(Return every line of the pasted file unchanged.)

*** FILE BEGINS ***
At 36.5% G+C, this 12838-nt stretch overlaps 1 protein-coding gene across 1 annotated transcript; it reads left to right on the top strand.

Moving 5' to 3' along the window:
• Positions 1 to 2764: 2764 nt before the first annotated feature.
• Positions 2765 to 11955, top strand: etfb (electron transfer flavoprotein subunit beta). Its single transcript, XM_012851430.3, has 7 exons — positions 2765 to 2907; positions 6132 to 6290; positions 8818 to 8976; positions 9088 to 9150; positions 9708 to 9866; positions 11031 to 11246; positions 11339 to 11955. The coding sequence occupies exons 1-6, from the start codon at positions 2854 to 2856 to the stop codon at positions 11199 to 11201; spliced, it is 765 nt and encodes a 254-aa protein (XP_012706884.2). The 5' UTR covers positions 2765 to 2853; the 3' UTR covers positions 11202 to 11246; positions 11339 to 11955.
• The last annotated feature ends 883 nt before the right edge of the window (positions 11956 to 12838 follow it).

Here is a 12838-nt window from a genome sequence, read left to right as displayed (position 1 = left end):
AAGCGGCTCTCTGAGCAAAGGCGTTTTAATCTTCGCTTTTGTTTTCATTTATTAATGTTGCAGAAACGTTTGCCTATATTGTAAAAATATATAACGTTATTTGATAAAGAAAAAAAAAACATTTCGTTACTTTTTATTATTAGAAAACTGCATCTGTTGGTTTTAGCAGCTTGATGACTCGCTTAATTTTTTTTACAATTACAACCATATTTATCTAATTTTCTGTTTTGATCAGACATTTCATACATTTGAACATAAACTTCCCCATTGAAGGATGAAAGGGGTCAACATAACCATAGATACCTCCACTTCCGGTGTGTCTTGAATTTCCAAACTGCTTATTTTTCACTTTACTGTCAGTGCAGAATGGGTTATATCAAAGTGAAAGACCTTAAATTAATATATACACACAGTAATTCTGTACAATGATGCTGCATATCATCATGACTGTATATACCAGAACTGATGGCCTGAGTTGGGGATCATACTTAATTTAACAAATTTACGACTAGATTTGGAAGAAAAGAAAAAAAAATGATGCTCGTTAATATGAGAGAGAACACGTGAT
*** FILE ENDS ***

At 36.5% G+C, this 12838-nt stretch overlaps 1 protein-coding gene across 1 annotated transcript; it reads left to right on the top strand.

Moving 5' to 3' along the window:
• Positions 1 to 2764: 2764 nt before the first annotated feature.
• Positions 2765 to 11955, top strand: etfb (electron transfer flavoprotein subunit beta). Its single transcript, XM_012851430.3, has 7 exons — positions 2765 to 2907; positions 6132 to 6290; positions 8818 to 8976; positions 9088 to 9150; positions 9708 to 9866; positions 11031 to 11246; positions 11339 to 11955. The coding sequence occupies exons 1-6, from the start codon at positions 2854 to 2856 to the stop codon at positions 11199 to 11201; spliced, it is 765 nt and encodes a 254-aa protein (XP_012706884.2). The 5' UTR covers positions 2765 to 2853; the 3' UTR covers positions 11202 to 11246; positions 11339 to 11955.
• The last annotated feature ends 883 nt before the right edge of the window (positions 11956 to 12838 follow it).

Here is a 12838-nt window from a genome sequence, read left to right as displayed (position 1 = left end):
AAGCGGCTCTCTGAGCAAAGGCGTTTTAATCTTCGCTTTTGTTTTCATTTATTAATGTTGCAGAAACGTTTGCCTATATTGTAAAAATATATAACGTTATTTGATAAAGAAAAAAAAAACATTTCGTTACTTTTTATTATTAGAAAACTGCATCTGTTGGTTTTAGCAGCTTGATGACTCGCTTAATTTTTTTTACAATTACAACCATATTTATCTAATTTTCTGTTTTGATCAGACATTTCATACATTTGAACATAAACTTCCCCATTGAAGGATGAAAGGGGTCAACATAACCATAGATACCTCCACTTCCGGTGTGTCTTGAATTTCCAAACTGCTTATTTTTCACTTTACTGTCAGTGCAGAATGGGTTATATCAAAGTGAAAGACCTTAAATTAATATATACACACAGTAATTCTGTACAATGATGCTGCATATCATCATGACTGTATATACCAGAACTGATGGCCTGAGTTGGGGATCATACTTAATTTAACAAATTTACGACTAGATTTGGAAGAAAAGAAAAAAAAATGATGCTCGTTAATATGAGAGAGAACACGTGAT